KPI – May 2024: State of Manufacturing

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Economic activity in the manufacturing sector contracted in April after one month of expansion, say the nation’s supply executives in the latest Manufacturing ISM® Report On Business®. The Manufacturing PMI® registered 49.2%, down 1.1 percentage points from 50.3% in March.

“The U.S. manufacturing sector dropped back into contraction after growing in March – the first time since September 2022 that the sector reported expansion. Although demand improvement slowed, output remains positive and inputs stayed accommodative,” says Timothy R. Fiore, CPSM, C.P.M., chair of the Institute for Supply Management® (ISM®) Manufacturing Business Survey Committee. 

Data shows demand is in the early stages of recovery, with steady signs of improvement. Production execution continued to expand in March, although at a slower rate of growth compared to prior months. Overall, Fiore says suppliers have capacity but are looking to improve lead times impacted by raw material supply chain disruptions. 

“[Approximately] 34% of manufacturing gross domestic product (GDP) contracted in April, up from 30% in March,” Fiore says. “More importantly, the share of sector GDP registering a composite PMI® calculation at or below 45% – a good barometer of overall manufacturing weakness – was 4% in April, higher than the 1% figure in March, but an indication of better health than the 27% recorded in January.”

“Among the top six industries by contribution to manufacturing GDP in April, none had a PMI® at or below 45%,” he continues.

KPI - May 2024: State of Manufacturing | THE SHOP

Caption: While the Ford F-series was the best-selling vehicle in April 2024, U.S. sales of America’s favorite truck decreased 11.38% year-to-date and 8.47% year-over-year. 

Important Takeaways, Courtesy of the Manufacturing ISM® Report On Business®:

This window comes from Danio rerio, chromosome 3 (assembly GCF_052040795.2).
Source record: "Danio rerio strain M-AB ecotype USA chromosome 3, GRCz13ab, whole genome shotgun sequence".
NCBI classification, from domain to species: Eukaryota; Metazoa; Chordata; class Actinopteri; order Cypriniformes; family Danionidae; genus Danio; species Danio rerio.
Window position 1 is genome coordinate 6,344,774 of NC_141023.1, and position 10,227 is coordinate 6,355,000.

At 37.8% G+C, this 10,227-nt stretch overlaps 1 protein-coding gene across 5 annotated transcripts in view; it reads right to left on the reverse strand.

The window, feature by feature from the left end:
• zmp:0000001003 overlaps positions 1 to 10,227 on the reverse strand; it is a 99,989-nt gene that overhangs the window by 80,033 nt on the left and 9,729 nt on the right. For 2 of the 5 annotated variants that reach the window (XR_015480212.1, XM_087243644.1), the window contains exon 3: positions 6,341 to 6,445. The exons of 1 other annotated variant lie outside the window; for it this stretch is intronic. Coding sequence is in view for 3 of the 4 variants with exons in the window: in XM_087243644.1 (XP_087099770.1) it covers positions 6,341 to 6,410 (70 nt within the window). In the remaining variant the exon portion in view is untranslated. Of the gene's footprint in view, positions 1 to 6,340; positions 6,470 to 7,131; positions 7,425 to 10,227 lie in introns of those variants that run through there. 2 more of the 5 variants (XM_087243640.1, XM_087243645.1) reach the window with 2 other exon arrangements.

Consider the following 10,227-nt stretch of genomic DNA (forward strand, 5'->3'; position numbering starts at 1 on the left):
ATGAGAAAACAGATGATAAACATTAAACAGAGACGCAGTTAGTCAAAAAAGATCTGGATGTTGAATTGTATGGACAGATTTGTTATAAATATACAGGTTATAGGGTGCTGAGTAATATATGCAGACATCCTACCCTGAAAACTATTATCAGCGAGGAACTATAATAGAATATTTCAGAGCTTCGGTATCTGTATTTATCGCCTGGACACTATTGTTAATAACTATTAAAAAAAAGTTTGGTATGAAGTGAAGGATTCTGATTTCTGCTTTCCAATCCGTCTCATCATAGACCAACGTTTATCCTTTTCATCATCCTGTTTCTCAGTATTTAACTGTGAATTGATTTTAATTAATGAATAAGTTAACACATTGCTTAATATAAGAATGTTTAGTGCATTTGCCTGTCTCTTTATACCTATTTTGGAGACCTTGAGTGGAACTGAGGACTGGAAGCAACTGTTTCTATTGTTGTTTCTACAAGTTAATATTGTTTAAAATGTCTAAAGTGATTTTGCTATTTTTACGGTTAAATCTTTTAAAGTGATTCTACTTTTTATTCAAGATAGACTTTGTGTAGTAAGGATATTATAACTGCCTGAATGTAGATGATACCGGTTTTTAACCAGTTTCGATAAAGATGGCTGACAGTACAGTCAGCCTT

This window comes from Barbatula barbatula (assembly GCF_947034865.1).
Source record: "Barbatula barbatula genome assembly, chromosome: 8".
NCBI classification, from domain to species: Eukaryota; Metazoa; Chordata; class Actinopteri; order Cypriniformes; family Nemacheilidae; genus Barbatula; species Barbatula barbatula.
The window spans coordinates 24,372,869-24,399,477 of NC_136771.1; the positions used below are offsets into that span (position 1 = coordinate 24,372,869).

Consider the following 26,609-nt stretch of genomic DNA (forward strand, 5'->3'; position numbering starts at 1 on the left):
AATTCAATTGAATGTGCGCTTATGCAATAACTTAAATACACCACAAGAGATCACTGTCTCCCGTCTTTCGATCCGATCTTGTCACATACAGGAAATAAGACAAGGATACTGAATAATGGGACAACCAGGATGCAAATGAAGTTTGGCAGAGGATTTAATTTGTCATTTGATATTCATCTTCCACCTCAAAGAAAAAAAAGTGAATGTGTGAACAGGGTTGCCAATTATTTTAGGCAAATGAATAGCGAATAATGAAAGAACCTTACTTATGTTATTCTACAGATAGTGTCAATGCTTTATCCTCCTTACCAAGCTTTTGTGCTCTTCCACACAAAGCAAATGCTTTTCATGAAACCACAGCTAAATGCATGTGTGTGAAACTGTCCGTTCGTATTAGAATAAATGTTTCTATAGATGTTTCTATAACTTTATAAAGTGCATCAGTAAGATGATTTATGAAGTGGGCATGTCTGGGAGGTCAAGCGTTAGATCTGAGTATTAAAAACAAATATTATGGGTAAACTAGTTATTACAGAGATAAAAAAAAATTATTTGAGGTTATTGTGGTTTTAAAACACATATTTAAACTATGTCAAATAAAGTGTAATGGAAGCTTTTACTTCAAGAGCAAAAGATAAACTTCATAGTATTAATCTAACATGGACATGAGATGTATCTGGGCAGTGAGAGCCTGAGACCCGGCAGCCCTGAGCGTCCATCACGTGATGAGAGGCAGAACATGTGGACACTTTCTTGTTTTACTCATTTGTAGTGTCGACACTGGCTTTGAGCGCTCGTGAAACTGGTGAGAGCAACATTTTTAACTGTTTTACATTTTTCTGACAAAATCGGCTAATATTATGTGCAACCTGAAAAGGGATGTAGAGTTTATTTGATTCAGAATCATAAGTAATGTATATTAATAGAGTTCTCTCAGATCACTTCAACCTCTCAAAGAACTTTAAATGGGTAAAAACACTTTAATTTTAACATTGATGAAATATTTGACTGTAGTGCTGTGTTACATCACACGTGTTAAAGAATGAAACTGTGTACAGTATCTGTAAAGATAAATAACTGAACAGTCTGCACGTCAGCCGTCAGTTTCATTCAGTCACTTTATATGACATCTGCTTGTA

• Demand softening was reflected by the (1) New Orders Index dipping back into contraction, offset by fewer comments regarding softening; (2) New Export Orders Index indicating contraction after two months of expansion, offset by panelists’ more optimistic comments; (3) Backlog of Orders Index remaining in moderate contraction territory, rolling back slightly compared to March; and (4)

Customers’ Inventories Index at the “just right” level, neutral for future production. 

  • Output (measured by the Production and Employment indexes) moderated compared to March, with a combined 2.1-percentage point downward impact on the Manufacturing PMI® calculation. In April, panelists’ companies slightly increased their production levels month-over-month, while headcount reductions continued but showed signs of easing.
  • Inputs – defined as supplier deliveries, inventories, prices and imports – continued to accommodate future demand growth. 
  • The Supplier Deliveries Index dropped marginally, continuing in ‘faster’ territory. Meanwhile, the Inventories Index was flat (the same reading as in March) and in slight contraction territory. 
  • The Prices Index climbed into strong expansion (or ‘increasing’) territory, as commodity driven costs continue to increase. Imports continued to grow, but at a slower rate in April.

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